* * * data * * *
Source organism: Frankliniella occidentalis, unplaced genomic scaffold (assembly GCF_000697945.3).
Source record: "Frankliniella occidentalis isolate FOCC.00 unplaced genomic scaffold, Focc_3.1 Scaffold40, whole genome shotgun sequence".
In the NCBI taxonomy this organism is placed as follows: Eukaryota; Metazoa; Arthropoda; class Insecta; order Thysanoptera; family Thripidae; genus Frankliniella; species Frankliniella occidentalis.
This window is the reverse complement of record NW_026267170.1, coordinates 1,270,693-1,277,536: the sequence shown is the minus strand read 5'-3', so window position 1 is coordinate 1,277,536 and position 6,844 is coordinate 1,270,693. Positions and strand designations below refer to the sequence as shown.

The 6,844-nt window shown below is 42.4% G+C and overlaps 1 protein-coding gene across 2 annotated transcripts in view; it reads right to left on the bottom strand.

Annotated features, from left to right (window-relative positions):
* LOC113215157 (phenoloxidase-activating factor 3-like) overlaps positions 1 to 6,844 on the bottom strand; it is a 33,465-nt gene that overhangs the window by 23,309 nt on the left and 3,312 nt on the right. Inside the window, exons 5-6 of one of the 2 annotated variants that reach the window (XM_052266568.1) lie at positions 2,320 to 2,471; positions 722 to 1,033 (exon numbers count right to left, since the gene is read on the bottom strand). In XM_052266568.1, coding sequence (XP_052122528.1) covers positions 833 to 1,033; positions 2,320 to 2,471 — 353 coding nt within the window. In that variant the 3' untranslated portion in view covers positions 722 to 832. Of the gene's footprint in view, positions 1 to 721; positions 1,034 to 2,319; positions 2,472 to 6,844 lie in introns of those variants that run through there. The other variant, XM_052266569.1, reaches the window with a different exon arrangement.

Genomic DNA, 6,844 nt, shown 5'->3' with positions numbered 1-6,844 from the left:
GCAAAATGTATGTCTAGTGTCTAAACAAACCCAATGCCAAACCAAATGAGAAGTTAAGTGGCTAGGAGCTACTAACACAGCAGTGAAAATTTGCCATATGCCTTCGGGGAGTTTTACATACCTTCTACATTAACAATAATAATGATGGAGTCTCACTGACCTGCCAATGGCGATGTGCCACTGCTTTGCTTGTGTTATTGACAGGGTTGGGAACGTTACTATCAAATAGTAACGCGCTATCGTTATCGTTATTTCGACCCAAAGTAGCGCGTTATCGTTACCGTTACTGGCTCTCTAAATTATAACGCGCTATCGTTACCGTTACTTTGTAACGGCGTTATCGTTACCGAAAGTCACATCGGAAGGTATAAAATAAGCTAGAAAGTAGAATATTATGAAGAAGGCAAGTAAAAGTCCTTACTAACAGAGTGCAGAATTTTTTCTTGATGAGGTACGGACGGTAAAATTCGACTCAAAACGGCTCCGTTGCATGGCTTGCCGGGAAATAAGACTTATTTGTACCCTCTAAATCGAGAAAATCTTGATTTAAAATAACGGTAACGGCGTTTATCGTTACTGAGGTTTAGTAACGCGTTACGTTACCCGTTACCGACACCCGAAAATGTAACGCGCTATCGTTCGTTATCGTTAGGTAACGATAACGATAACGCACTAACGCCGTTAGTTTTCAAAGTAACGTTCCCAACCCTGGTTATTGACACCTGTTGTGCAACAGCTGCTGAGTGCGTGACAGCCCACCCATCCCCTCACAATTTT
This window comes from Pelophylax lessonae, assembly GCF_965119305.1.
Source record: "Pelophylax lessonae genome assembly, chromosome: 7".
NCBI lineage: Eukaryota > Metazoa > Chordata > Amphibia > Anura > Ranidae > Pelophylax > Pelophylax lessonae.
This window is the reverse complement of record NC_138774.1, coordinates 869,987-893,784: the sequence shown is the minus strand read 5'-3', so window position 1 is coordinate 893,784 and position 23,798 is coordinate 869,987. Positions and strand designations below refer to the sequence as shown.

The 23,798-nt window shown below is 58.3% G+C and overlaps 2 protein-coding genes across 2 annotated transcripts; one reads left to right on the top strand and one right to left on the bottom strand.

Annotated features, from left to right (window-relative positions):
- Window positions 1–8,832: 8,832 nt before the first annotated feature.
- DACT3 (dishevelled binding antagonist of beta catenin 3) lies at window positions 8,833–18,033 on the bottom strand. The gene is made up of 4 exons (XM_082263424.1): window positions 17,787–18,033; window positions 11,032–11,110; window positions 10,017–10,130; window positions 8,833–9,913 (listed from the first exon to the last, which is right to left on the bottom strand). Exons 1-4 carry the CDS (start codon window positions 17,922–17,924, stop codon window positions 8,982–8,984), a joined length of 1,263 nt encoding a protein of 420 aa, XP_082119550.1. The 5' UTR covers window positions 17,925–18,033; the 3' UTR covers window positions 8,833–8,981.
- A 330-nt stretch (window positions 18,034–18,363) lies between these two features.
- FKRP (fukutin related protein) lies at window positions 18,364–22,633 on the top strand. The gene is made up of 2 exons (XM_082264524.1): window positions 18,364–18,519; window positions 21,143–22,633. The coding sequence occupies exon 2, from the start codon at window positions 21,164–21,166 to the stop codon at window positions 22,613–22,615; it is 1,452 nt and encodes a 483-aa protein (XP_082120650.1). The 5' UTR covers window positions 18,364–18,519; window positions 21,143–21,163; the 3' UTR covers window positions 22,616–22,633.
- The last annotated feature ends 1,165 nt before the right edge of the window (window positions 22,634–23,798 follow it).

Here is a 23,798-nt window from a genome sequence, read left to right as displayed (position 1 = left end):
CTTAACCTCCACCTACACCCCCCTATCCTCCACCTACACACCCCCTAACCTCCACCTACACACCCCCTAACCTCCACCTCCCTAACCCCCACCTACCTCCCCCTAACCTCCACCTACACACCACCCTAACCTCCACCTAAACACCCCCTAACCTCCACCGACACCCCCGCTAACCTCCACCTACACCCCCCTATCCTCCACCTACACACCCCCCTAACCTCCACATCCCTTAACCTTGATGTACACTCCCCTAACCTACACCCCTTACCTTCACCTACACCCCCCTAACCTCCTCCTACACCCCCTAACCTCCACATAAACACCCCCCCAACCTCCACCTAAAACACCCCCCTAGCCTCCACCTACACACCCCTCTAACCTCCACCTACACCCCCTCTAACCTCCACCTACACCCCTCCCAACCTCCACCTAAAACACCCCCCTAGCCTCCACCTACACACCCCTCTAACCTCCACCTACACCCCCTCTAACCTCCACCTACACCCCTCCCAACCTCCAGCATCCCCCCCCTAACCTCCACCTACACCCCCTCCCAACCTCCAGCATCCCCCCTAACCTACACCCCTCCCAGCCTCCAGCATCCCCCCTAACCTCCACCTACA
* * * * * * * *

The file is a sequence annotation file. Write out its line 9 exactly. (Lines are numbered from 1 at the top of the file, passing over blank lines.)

GCAAAATGTATGTCTAGTGTCTAAACAAACCCAATGCCAAACCAAATGAGAAGTTAAGTGGCTAGGAGCTACTAACACAGCAGTGAAAATTTGCCATATGCCTTCGGGGAGTTTTACATACCTTCTACATTAACAATAATAATGATGGAGTCTCACTGACCTGCCAATGGCGATGTGCCACTGCTTTGCTTGTGTTATTGACAGGGTTGGGAACGTTACTATCAAATAGTAACGCGCTATCGTTATCGTTATTTCGACCCAAAGTAGCGCGTTATCGTTACCGTTACTGGCTCTCTAAATTATAACGCGCTATCGTTACCGTTACTTTGTAACGGCGTTATCGTTACCGAAAGTCACATCGGAAGGTATAAAATAAGCTAGAAAGTAGAATATTATGAAGAAGGCAAGTAAAAGTCCTTACTAACAGAGTGCAGAATTTTTTCTTGATGAGGTACGGACGGTAAAATTCGACTCAAAACGGCTCCGTTGCATGGCTTGCCGGGAAATAAGACTTATTTGTACCCTCTAAATCGAGAAAATCTTGATTTAAAATAACGGTAACGGCGTTTATCGTTACTGAGGTTTAGTAACGCGTTACGTTACCCGTTACCGACACCCGAAAATGTAACGCGCTATCGTTCGTTATCGTTAGGTAACGATAACGATAACGCACTAACGCCGTTAGTTTTCAAAGTAACGTTCCCAACCCTGGTTATTGACACCTGTTGTGCAACAGCTGCTGAGTGCGTGACAGCCCACCCATCCCCTCACAATTTT